Red Rock Canyon is a loop. As much as we would have liked to hop on for a second ride, we needed to get back to Las Vegas sooner rather than later, so we followed directions towards the highway. The steering doesn't have a ton of on-center feel at high speeds, but apart from that the Challenger is happy to cruise along at 75 mph. While the engine is never silent, drop the stick in sixth and the eight cylinders quiet down as they spin lazily somewhere in the bottom portion of their rev range. The suspension is firm but not rock-hard, so it filters out smaller imperfections in the pavement while letting the bigger ones reach the passengers' spines. Note that models equipped with a six-speed manual transmission are not available with adaptive cruise control. It's offered as an option on automatic versions.

Fuel economy is, well... exactly what you would expect from a 6.4-liter V8. The Environmental Protection Agency (EPA) rates it at 14 mpg in the city, 23 mpg on the highway, and 17 mpg in a combined cycle. We got worse in all three areas because our foot was a little bit heavy that week. Can you blame us?

Room to roam

The high-octane theme continues inside. Dodge designed every part of the interior with enthusiasts in mind. The seats are supportive yet comfortable, and they're embroidered with the Super Bee logo. The same logo briefly appears in the screen embedded into the instrument cluster when the ignition is turned on. Even the infotainment system's background is a diagram of a V8 engine. Spoiler alert: there are several cool Easter eggs, too. The Dodge Brothers logo is hidden under the central arm rest, and the icon that tells the driver when a door is open is shaped like a Challenger, complete with hood scoops.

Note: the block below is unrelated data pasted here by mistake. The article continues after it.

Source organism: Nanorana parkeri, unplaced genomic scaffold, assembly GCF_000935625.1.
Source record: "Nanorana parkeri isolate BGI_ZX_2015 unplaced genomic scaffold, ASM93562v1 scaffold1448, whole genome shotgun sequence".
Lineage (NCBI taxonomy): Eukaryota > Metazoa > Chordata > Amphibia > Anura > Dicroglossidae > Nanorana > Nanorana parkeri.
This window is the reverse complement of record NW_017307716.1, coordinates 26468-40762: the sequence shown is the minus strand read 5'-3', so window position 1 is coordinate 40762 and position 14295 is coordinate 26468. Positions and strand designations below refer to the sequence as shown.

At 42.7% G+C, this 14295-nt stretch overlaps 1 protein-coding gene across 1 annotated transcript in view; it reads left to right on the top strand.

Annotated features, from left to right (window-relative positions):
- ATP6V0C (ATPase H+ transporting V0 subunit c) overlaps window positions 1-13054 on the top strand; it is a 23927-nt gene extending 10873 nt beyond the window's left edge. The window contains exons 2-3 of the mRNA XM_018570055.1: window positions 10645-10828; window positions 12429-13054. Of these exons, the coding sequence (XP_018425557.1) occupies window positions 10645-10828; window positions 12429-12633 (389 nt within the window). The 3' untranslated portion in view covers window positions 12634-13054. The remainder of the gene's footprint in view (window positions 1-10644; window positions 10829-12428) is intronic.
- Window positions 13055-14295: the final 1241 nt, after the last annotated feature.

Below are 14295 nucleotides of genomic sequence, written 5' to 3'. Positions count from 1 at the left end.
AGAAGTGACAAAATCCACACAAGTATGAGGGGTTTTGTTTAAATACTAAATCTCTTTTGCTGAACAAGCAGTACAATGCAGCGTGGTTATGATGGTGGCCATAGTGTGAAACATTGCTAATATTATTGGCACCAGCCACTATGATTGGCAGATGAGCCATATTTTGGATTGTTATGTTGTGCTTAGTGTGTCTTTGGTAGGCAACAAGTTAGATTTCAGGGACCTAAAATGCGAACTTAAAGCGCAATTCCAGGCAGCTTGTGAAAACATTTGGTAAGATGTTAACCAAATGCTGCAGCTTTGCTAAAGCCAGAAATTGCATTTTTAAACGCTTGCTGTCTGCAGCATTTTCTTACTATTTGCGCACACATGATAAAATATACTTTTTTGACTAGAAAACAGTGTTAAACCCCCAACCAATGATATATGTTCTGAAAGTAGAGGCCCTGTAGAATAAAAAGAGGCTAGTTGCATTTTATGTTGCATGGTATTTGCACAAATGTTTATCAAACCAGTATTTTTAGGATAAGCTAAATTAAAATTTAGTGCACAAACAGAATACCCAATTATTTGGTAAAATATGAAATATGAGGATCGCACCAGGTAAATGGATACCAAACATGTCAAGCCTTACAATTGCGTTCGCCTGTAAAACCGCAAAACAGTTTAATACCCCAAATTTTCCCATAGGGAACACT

The materials and the build quality are both okay, they didn't strike us as particularly good or particularly bad. However, our $52,065 test car lacked features like auto-up windows (it had auto-down).

It's no secret that the Challenger rides on a platform that traces its roots back to the Mercedes-Benz E-Class - remember DaimlerChrysler? The two cars are worlds apart when it comes to handling and design, but we got a few whiffs of Benz-ness from behind the driver's seat. The parking brake is a foot-operated unit, for example, and it feels just like the one Mercedes put in its cars before going electronic. The wiper/turn signal stalk is pure Mercedes, too.